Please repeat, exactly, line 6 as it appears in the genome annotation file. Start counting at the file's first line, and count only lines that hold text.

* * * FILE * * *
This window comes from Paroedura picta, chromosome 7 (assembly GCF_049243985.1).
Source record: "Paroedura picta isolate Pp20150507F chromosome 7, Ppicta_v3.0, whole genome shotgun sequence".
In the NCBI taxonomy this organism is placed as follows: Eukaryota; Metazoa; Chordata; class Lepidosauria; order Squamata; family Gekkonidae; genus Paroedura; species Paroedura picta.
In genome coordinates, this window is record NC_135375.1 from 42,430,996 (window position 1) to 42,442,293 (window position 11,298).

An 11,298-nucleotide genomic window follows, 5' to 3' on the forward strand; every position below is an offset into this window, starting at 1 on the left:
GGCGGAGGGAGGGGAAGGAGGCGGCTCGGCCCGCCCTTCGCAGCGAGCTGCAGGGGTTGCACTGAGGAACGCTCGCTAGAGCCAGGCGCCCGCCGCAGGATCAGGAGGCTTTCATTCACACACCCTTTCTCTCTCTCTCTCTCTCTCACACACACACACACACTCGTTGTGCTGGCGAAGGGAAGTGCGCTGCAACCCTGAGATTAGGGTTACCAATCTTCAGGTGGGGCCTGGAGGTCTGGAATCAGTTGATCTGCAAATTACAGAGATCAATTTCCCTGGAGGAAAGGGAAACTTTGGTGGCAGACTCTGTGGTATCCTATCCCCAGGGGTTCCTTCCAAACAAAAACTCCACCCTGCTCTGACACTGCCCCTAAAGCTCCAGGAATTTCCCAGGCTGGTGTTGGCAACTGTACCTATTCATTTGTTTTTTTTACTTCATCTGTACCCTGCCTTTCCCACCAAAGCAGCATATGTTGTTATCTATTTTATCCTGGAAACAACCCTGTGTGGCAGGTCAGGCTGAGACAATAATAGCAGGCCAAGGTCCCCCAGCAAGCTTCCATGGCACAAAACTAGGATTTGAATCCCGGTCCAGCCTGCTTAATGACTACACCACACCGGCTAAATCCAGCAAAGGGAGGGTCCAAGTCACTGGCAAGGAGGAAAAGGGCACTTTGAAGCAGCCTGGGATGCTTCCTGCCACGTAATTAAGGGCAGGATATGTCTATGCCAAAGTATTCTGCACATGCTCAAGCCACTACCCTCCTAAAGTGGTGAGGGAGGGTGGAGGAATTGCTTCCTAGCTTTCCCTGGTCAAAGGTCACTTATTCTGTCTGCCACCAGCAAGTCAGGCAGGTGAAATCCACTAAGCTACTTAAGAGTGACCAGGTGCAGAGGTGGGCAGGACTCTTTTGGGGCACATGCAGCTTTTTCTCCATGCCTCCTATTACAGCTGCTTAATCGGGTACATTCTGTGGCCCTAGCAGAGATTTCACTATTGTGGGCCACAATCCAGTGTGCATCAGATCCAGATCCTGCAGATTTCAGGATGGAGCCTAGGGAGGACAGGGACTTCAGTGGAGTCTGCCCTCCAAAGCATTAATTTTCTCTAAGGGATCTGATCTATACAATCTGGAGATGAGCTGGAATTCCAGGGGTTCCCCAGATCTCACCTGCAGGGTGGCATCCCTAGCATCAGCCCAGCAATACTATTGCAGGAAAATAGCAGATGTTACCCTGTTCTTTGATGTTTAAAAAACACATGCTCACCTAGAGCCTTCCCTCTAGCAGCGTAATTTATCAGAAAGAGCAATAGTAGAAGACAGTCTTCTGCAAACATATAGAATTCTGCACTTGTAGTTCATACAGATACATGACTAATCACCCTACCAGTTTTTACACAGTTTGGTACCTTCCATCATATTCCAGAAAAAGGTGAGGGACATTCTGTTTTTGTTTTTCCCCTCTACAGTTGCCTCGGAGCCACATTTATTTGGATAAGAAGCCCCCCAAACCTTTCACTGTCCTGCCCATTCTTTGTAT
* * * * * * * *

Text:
GGCGGAGGGAGGGGAAGGAGGCGGCTCGGCCCGCCCTTCGCAGCGAGCTGCAGGGGTTGCACTGAGGAACGCTCGCTAGAGCCAGGCGCCCGCCGCAGGATCAGGAGGCTTTCATTCACACACCCTTTCTCTCTCTCTCTCTCTCTCACACACACACACACACTCGTTGTGCTGGCGAAGGGAAGTGCGCTGCAACCCTGAGATTAGGGTTACCAATCTTCAGGTGGGGCCTGGAGGTCTGGAATCAGTTGATCTGCAAATTACAGAGATCAATTTCCCTGGAGGAAAGGGAAACTTTGGTGGCAGACTCTGTGGTATCCTATCCCCAGGGGTTCCTTCCAAACAAAAACTCCACCCTGCTCTGACACTGCCCCTAAAGCTCCAGGAATTTCCCAGGCTGGTGTTGGCAACTGTACCTATTCATTTGTTTTTTTTACTTCATCTGTACCCTGCCTTTCCCACCAAAGCAGCATATGTTGTTATCTATTTTATCCTGGAAACAACCCTGTGTGGCAGGTCAGGCTGAGACAATAATAGCAGGCCAAGGTCCCCCAGCAAGCTTCCATGGCACAAAACTAGGATTTGAATCCCGGTCCAGCCTGCTTAATGACTACACCACACCGGCTAAATCCAGCAAAGGGAGGGTCCAAGTCACTGGCAAGGAGGAAAAGGGCACTTTGAAGCAGCCTGGGATGCTTCCTGCCACGTAATTAAGGGCAGGATATGTCTATGCCAAAGTATTCTGCACATGCTCAAGCCACTACCCTCCTAAAGTGGTGAGGGAGGGTGGAGGAATTGCTTCCTAGCTTTCCCTGGTCAAAGGTCACTTATTCTGTCTGCCACCAGCAAGTCAGGCAGGTGAAATCCACTAAGCTACTTAAGAGTGACCAGGTGCAGAGGTGGGCAGGACTCTTTTGGGGCACATGCAGCTTTTTCTCCATGCCTCCTATTACAGCTGCTTAATCGGGTACATTCTGTGGCCCTAGCAGAGATTTCACTATTGTGGGCCACAATCCAGTGTGCATCAGATCCAGATCCTGCAGATTTCAGGATGGAGCCTAGGGAGGACAGGGACTTCAGTGGAGTCTGCCCTCCAAAGCATTAATTTTCTCTAAGGGATCTGATCTATACAATCTGGAGATGAGCTGGAATTCCAGGGGTTCCCCAGATCTCACCTGCAGGGTGGCATCCCTAGCATCAGCCCAGCAATACTATTGCAGGAAAATAGCAGATGTTACCCTGTTCTTTGATGTTTAAAAAACACATGCTCACCTAGAGCCTTCCCTCTAGCAGCGTAATTTATCAGAAAGAGCAATAGTAGAAGACAGTCTTCTGCAAACATATAGAATTCTGCACTTGTAGTTCATACAGATACATGACTAATCACCCTACCAGTTTTTACACAGTTTGGTACCTTCCATCATATTCCAGAAAAAGGTGAGGGACATTCTGTTTTTGTTTTTCCCCTCTACAGTTGCCTCGGAGCCACATTTATTTGGATAAGAAGCCCCCCAAACCTTTCACTGTCCTGCCCATTCTTTGTAT